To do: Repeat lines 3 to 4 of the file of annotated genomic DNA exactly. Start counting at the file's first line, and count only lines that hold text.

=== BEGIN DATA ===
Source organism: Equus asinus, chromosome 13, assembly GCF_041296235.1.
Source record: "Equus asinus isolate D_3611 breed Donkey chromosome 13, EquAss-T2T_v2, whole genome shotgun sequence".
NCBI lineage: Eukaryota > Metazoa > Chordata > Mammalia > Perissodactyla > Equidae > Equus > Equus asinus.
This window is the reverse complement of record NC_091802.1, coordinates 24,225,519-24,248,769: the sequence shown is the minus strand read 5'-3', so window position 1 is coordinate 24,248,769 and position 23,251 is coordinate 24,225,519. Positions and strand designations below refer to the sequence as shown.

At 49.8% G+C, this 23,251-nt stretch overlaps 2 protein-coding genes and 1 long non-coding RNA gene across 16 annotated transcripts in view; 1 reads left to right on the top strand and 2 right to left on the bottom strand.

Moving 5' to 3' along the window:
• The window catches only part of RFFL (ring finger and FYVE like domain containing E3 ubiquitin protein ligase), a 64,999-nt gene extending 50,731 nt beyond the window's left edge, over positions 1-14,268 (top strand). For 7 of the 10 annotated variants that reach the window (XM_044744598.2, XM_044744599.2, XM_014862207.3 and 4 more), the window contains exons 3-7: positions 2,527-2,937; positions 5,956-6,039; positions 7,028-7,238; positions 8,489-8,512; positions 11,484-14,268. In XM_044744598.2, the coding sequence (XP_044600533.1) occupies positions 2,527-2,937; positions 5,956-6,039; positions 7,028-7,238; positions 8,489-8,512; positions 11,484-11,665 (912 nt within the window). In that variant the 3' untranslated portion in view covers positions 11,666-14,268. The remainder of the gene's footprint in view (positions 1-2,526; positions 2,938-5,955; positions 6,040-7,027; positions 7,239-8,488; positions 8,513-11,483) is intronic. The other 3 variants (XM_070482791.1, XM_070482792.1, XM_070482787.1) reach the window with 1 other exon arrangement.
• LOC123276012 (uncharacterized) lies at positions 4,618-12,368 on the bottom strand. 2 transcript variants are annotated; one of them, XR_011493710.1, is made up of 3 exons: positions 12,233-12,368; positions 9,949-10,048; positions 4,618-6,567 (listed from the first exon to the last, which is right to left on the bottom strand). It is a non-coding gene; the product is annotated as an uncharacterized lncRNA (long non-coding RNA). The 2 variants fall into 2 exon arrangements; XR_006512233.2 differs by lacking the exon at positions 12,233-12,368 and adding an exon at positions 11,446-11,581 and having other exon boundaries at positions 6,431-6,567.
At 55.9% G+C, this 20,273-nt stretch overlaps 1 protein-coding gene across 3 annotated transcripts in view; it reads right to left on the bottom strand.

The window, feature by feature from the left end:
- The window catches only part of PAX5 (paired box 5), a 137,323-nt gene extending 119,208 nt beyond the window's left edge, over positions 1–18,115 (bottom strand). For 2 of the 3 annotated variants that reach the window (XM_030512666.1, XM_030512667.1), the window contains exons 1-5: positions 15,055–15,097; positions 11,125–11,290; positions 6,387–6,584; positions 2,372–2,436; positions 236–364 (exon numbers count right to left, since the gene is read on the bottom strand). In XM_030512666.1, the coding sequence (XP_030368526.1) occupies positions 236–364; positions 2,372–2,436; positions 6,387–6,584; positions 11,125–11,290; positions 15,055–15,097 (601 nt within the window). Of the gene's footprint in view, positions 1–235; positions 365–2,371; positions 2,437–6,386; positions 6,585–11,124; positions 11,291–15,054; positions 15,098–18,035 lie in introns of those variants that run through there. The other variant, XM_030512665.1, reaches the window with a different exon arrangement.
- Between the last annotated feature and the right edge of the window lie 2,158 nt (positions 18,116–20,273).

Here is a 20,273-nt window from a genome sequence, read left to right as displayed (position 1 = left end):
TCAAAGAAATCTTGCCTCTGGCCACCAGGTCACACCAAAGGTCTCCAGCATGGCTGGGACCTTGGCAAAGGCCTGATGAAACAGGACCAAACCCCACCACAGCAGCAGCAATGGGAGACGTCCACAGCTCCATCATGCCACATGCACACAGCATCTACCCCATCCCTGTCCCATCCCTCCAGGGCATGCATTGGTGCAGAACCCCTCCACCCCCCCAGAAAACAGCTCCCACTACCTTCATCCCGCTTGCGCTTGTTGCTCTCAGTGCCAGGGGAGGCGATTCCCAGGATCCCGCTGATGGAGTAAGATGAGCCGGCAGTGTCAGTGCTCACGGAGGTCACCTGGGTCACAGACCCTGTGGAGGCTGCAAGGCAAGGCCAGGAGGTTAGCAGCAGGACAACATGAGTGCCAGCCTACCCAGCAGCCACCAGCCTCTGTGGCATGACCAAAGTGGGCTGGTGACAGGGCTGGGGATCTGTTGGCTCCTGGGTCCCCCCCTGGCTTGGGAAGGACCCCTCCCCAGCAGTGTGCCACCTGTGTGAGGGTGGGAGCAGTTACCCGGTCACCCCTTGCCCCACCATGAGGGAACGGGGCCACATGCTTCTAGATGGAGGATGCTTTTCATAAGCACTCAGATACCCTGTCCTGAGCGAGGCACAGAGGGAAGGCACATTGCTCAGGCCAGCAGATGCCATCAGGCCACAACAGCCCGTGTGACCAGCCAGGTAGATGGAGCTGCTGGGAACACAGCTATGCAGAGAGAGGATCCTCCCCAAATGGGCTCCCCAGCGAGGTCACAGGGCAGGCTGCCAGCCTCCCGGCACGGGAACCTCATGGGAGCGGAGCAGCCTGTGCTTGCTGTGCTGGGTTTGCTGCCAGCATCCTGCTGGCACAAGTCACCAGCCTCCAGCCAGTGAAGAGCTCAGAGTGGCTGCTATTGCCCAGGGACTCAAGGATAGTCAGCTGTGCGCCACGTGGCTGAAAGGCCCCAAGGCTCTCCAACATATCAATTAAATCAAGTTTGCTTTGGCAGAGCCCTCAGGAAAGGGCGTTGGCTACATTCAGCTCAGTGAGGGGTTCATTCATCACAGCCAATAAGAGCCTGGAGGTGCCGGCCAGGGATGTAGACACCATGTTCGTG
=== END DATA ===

NCBI lineage: Eukaryota > Metazoa > Chordata > Mammalia > Perissodactyla > Equidae > Equus > Equus asinus.
This window is the reverse complement of record NC_091802.1, coordinates 24,225,519-24,248,769: the sequence shown is the minus strand read 5'-3', so window position 1 is coordinate 24,248,769 and position 23,251 is coordinate 24,225,519. Positions and strand designations below refer to the sequence as shown.